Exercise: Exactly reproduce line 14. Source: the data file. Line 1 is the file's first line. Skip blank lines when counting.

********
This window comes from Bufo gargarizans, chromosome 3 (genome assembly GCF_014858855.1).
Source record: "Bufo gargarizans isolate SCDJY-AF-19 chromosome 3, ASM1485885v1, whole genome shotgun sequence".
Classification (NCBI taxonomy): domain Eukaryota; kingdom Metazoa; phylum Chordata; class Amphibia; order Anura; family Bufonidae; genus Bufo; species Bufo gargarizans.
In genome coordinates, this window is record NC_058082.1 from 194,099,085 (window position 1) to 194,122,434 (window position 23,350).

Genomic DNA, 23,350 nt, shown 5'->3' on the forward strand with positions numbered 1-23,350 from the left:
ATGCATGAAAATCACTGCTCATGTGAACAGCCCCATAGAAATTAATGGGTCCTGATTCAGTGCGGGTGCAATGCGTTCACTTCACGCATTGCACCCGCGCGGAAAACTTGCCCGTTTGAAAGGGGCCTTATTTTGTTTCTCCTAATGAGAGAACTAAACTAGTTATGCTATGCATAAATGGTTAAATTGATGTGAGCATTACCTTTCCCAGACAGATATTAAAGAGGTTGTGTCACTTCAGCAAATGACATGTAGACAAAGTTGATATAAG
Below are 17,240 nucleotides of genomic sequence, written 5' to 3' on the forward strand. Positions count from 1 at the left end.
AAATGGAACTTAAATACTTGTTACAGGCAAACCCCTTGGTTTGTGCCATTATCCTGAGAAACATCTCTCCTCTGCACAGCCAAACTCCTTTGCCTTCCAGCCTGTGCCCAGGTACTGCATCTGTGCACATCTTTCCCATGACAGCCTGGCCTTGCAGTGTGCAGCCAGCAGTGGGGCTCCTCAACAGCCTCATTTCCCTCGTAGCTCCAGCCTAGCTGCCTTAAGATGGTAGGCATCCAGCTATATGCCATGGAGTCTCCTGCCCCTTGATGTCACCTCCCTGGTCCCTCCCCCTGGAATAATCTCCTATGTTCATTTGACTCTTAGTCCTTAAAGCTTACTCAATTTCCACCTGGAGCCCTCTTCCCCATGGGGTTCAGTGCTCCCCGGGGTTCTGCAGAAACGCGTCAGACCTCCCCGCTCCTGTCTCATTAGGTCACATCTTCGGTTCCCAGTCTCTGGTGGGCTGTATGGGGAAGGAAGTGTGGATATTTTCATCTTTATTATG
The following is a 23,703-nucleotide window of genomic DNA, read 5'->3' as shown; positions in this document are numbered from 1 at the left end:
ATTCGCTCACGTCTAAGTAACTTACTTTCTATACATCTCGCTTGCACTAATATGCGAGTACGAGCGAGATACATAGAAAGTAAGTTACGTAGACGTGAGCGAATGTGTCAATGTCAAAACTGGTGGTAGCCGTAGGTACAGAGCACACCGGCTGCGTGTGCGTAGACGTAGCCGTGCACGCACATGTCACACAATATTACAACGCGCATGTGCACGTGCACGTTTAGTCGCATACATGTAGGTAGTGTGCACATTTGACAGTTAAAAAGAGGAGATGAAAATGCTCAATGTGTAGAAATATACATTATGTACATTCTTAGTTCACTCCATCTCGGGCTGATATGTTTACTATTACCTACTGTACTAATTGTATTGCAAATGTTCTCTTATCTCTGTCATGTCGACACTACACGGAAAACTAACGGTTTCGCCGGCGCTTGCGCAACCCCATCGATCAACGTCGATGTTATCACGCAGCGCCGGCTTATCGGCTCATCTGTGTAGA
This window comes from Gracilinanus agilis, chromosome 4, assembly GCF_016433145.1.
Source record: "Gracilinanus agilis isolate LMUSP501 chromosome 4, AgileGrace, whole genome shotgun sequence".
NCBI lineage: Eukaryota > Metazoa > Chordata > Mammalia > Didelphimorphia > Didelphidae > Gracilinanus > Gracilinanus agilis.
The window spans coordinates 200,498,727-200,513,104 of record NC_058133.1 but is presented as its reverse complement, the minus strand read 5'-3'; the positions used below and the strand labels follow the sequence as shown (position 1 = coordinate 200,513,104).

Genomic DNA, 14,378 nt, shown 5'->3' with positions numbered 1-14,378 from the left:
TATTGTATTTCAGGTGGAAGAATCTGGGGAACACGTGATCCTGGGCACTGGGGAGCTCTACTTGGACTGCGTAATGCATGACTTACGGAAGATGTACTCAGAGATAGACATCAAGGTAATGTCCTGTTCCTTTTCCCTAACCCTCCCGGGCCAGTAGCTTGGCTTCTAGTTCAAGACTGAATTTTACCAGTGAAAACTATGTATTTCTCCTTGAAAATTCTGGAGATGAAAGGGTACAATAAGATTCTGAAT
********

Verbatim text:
The window spans coordinates 200,498,727-200,513,104 of record NC_058133.1 but is presented as its reverse complement, the minus strand read 5'-3'; the positions used below and the strand labels follow the sequence as shown (position 1 = coordinate 200,513,104).